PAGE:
Small Lowry Hill condo rejected

Lowry Hill house
A Lowry Hill couple planned to demolish their house near the Walker Art Center and build a five-unit condo building in its place. Photo by Nate Gotlieb

Plans for a three-story, five-unit condo building overlooking the Walker Art Center in Lowry Hill have been rejected by the Planning Commission.

The commission voted unanimously on July 6 to deny the plans by Mohsen and Julie Sadeghi for their property at 35 Groveland Terrace. The couple, who have lived in the existing three-story house on the site for over four decades, had planned to demolish the building in order to build the condos.

The Department of Community Planning and Economic Development (CPED) recommended denying the project, which would have occupied a site slated for small-scale development of up to 2.5 stories under the 2040 plan.

The plan generally allows for up to three units in lower-density areas close to downtown, such as this one, but it says larger lots can have more than three units.

Carol Lansing, an attorney for the Sadeghis, stressed that 2.5 stories is guidance for the site, not the maximum allowed by law, and also said the project would meet other goals of the 2040 plan, such as promoting sustainable development.

CPED did not object to the number of units proposed for the site, but the department recommended denying the three-story project because it would be taller than allowed under the 2040 plan. The existing house on the site is three stories.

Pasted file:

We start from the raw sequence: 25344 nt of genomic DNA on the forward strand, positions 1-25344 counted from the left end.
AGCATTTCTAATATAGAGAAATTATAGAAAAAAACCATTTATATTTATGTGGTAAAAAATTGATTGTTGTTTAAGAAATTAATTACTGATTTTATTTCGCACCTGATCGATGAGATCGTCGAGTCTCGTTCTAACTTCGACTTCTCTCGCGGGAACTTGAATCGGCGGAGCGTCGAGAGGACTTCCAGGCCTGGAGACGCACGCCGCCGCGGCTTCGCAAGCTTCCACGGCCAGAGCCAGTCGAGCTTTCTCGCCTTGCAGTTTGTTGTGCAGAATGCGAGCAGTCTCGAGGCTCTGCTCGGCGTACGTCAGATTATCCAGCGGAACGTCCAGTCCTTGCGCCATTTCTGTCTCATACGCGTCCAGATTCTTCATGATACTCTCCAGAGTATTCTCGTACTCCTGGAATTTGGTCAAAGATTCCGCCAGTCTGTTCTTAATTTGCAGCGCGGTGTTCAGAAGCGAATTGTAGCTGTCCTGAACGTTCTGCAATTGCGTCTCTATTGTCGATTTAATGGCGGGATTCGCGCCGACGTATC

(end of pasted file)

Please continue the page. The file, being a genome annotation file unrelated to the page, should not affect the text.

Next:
Commissioner Amy Sweasy, who made the motion to deny the project, said she was particularly concerned by the Sadeghis’ reason for proposing it — that they want to ensure the property is suitable for them as they age. “This is a project that clearly doesn’t meet the goals of the 2040 plan, let alone the law,” she said.

In comments to the city, two of the Sadeghis’ neighbors said they supported the project, arguing that it would be a long-term benefit to the community and enhance the look of the neighborhood.

Five neighbors opposed the project, saying the building would be ugly and out of scale with the neighborhood. Opponents also urged protection of the site’s 111-year-old house, the demolition of which was approved by the Heritage Preservation Commission last year. “This building is part of the historic fabric of Lowry Hill and should remain,” neighbor Ed Kodet wrote.

As proposed, each of the condos in the Sadeghis’ building would have had three bedrooms and about three bathrooms and been between 2,610 and 3,325 square feet.